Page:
Natural Gas Advances as Cold Weather Speeds Stockpile Declines

Feb 06, 2014 9:47 am ET

Feb. 6 (Bloomberg) -- Natural gas futures advanced in New York before a government report that may show accelerating U.S. stockpile declines as frigid weather boosts demand.

Gas gained as much as 7.3 percent as U.S. Energy Information Administration data may show that inventories fell 274 billion cubic feet last week, based on the median of 25 analyst estimates compiled by Bloomberg. Supplies fell by 129 billion a year earlier and the five-year average drop for the period is 151 billion.

“Traders in the market are overall bullish because of the weather that we have seen in the past week in the Midwest and the Northeast,” said Santiago Diaz, associate of energy trading at FCStone Latin America LLC in Miami. “They are factoring in that we are going to get a large withdrawal and they are getting ready for the fireworks. There’s going to be a lot of buying activity and prices are going to move higher.”

Natural gas for March delivery rose 14.4 cents, or 2.9 percent, to $5.174 per million British thermal units at 9:24 a.m. on the New York Mercantile Exchange. Trading volume was 56 percent above the 100-day average. The futures are up 22 percent this year.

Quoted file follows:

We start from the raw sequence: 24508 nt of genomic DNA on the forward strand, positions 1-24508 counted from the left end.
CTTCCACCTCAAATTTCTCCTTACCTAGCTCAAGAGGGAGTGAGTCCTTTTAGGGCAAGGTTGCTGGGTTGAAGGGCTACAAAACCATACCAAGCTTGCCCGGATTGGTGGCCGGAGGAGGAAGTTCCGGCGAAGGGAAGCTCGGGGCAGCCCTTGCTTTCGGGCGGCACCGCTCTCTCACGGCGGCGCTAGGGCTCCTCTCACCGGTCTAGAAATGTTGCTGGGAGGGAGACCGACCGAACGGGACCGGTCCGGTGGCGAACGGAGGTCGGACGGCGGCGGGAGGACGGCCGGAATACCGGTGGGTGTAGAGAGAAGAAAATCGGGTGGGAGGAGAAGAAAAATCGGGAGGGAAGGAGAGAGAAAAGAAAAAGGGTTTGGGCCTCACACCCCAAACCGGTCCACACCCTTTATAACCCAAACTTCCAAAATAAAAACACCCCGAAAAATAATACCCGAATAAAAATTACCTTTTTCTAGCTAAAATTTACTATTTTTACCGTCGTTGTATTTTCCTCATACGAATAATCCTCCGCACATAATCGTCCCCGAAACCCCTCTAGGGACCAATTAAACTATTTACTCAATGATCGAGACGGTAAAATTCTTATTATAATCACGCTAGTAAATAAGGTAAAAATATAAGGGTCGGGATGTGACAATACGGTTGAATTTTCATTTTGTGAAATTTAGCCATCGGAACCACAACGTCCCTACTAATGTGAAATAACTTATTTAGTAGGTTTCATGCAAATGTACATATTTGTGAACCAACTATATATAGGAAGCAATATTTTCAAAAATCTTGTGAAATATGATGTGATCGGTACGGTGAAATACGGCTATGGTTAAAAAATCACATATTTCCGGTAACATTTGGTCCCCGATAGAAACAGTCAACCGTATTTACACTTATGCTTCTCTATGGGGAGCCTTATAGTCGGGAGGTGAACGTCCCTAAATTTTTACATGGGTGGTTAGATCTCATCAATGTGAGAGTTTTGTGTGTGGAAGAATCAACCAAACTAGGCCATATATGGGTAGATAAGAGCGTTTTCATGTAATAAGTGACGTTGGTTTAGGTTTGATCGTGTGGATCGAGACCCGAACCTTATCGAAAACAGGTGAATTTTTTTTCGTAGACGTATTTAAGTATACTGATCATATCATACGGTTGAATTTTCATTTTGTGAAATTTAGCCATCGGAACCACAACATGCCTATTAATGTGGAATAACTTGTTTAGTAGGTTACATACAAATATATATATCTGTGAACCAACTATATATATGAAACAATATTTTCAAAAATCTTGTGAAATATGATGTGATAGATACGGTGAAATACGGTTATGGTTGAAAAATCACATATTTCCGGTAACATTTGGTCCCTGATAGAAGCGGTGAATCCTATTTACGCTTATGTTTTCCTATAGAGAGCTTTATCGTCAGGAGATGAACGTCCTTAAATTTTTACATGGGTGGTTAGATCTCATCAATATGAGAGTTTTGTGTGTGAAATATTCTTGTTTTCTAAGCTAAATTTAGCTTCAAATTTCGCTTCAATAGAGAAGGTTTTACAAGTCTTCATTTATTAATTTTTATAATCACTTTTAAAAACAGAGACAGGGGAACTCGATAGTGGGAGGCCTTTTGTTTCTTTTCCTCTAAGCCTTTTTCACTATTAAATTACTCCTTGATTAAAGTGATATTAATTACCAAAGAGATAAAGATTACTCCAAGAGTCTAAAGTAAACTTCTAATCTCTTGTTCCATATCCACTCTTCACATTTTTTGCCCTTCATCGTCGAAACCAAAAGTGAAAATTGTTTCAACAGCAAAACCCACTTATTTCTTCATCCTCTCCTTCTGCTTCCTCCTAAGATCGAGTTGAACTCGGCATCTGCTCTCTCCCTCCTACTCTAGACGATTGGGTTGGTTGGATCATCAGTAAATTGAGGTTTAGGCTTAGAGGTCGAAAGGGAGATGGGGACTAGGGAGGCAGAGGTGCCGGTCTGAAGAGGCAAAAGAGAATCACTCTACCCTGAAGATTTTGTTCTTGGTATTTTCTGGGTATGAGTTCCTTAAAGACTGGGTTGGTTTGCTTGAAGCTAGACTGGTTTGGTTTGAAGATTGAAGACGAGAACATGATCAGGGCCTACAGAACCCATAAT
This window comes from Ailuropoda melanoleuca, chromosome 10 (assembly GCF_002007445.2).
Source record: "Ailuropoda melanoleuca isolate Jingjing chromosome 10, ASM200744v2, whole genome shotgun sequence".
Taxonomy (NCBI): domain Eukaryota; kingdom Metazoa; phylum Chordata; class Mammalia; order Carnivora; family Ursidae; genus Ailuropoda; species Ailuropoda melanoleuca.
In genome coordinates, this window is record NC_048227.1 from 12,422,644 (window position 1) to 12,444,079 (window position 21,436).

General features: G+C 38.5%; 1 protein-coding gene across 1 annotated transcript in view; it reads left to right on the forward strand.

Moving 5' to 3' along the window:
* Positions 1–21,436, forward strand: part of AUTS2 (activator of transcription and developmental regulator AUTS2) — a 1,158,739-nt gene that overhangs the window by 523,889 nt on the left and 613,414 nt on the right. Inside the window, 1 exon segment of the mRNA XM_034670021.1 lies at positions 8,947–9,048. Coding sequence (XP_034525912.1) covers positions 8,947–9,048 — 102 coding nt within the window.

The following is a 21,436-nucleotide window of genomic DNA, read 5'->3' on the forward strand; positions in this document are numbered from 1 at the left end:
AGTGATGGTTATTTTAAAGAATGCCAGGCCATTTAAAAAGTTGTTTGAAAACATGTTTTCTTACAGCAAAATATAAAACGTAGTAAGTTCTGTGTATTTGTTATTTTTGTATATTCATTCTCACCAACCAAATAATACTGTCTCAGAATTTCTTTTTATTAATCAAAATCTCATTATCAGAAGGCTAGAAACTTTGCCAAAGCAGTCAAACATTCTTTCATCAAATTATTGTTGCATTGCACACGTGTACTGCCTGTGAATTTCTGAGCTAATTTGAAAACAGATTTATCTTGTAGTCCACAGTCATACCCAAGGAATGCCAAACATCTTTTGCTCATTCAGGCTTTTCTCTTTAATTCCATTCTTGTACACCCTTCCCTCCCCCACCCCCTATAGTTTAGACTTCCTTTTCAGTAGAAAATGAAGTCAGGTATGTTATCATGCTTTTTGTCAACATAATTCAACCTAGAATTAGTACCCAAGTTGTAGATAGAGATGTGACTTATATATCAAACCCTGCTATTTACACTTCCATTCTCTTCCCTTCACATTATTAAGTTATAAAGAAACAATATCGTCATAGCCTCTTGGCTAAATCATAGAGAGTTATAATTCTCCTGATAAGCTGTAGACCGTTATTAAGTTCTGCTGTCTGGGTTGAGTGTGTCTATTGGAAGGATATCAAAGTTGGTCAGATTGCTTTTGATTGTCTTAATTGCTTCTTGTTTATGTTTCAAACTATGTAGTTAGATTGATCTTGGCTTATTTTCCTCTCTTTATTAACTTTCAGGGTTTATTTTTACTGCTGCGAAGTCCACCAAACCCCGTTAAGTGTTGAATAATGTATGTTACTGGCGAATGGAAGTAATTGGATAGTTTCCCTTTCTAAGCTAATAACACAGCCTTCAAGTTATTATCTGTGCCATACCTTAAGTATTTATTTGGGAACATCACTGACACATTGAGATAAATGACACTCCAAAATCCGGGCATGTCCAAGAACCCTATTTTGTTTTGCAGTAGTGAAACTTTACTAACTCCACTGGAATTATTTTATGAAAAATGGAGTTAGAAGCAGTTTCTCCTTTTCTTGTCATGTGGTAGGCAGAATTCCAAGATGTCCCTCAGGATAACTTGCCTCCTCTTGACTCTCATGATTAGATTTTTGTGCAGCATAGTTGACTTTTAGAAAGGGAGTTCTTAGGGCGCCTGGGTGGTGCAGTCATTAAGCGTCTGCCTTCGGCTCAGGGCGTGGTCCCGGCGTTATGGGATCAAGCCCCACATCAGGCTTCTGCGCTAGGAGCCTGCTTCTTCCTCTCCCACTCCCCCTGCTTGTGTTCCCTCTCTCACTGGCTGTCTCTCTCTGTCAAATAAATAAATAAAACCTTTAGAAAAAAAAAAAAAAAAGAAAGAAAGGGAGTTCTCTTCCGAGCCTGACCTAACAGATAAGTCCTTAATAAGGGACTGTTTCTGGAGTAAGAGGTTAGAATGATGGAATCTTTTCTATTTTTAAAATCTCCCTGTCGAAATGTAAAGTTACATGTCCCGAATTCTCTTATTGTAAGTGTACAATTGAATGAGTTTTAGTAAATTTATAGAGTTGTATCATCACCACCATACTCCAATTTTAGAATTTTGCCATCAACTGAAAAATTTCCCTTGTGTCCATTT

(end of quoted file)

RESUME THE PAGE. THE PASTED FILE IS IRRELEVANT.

Gas stockpiles totaled 2.193 trillion cubic feet as of Jan. 24, 16.6 percent below the five-year average, the biggest deficit in data going back to 2005. Supplies were down 23 percent from the same week last year.

The second winter storm of the week swept into the U.S. Northeast yesterday, and another system is forecast for the region in about three days. Four inches (10 centimeters) of snow fell in New York’s Central Park, topped by a quarter-inch of ice, according to the National Weather Service. More than 12 inches were reported in the city’s northern suburbs.

Credit Suisse

Credit Suisse Group AG raised its first-quarter gas price forecast by 50 cents to $4.80 per million Btu, the bank said in a research note today. The full-year estimate was raised by 13 percent to $4.30, according to the note.

“Risks to further price blow-outs appear most likely in the Midwest, where inventories are at nine-year lows, utilizing just 40 percent of availably capacity,” the bank said.

About 49 percent of U.S. households use gas for heating, according to the EIA, the Energy Department’s statistical arm.

--With assistance from Chou Hui Hong in Singapore and Anna Shiryaevskaya in London. Editors: Bill Banker, Charlotte Porter